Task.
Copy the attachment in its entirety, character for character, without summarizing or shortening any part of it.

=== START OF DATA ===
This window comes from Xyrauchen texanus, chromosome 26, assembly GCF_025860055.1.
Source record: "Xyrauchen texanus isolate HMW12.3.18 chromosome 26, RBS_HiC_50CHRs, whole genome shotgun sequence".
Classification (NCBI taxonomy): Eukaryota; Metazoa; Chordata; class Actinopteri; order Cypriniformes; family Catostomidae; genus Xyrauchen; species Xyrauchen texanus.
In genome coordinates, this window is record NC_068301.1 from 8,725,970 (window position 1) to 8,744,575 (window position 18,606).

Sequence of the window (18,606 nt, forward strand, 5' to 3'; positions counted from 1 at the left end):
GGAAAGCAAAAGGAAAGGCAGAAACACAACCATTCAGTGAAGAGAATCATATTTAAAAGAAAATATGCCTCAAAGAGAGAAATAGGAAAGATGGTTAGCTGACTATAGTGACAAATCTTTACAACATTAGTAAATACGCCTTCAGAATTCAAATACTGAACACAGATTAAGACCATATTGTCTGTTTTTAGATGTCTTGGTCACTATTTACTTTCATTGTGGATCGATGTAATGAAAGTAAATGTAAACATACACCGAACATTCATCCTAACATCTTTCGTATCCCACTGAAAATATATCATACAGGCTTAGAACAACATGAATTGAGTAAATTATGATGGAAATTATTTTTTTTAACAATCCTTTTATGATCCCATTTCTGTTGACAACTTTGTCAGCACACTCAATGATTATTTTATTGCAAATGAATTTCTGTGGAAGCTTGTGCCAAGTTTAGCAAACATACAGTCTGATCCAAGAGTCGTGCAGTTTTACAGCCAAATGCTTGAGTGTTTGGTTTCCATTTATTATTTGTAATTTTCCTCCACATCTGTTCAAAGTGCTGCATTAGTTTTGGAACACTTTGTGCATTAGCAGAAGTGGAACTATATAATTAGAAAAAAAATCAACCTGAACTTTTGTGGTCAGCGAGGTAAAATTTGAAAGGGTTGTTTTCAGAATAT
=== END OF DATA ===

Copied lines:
This window comes from Xyrauchen texanus, chromosome 26, assembly GCF_025860055.1.
Source record: "Xyrauchen texanus isolate HMW12.3.18 chromosome 26, RBS_HiC_50CHRs, whole genome shotgun sequence".
Classification (NCBI taxonomy): Eukaryota; Metazoa; Chordata; class Actinopteri; order Cypriniformes; family Catostomidae; genus Xyrauchen; species Xyrauchen texanus.
In genome coordinates, this window is record NC_068301.1 from 8,725,970 (window position 1) to 8,744,575 (window position 18,606).

Sequence of the window (18,606 nt, forward strand, 5' to 3'; positions counted from 1 at the left end):
GGAAAGCAAAAGGAAAGGCAGAAACACAACCATTCAGTGAAGAGAATCATATTTAAAAGAAAATATGCCTCAAAGAGAGAAATAGGAAAGATGGTTAGCTGACTATAGTGACAAATCTTTACAACATTAGTAAATACGCCTTCAGAATTCAAATACTGAACACAGATTAAGACCATATTGTCTGTTTTTAGATGTCTTGGTCACTATTTACTTTCATTGTGGATCGATGTAATGAAAGTAAATGTAAACATACACCGAACATTCATCCTAACATCTTTCGTATCCCACTGAAAATATATCATACAGGCTTAGAACAACATGAATTGAGTAAATTATGATGGAAATTATTTTTTTTAACAATCCTTTTATGATCCCATTTCTGTTGACAACTTTGTCAGCACACTCAATGATTATTTTATTGCAAATGAATTTCTGTGGAAGCTTGTGCCAAGTTTAGCAAACATACAGTCTGATCCAAGAGTCGTGCAGTTTTACAGCCAAATGCTTGAGTGTTTGGTTTCCATTTATTATTTGTAATTTTCCTCCACATCTGTTCAAAGTGCTGCATTAGTTTTGGAACACTTTGTGCATTAGCAGAAGTGGAACTATATAATTAGAAAAAAAATCAACCTGAACTTTTGTGGTCAGCGAGGTAAAATTTGAAAGGGTTGTTTTCAGAATAT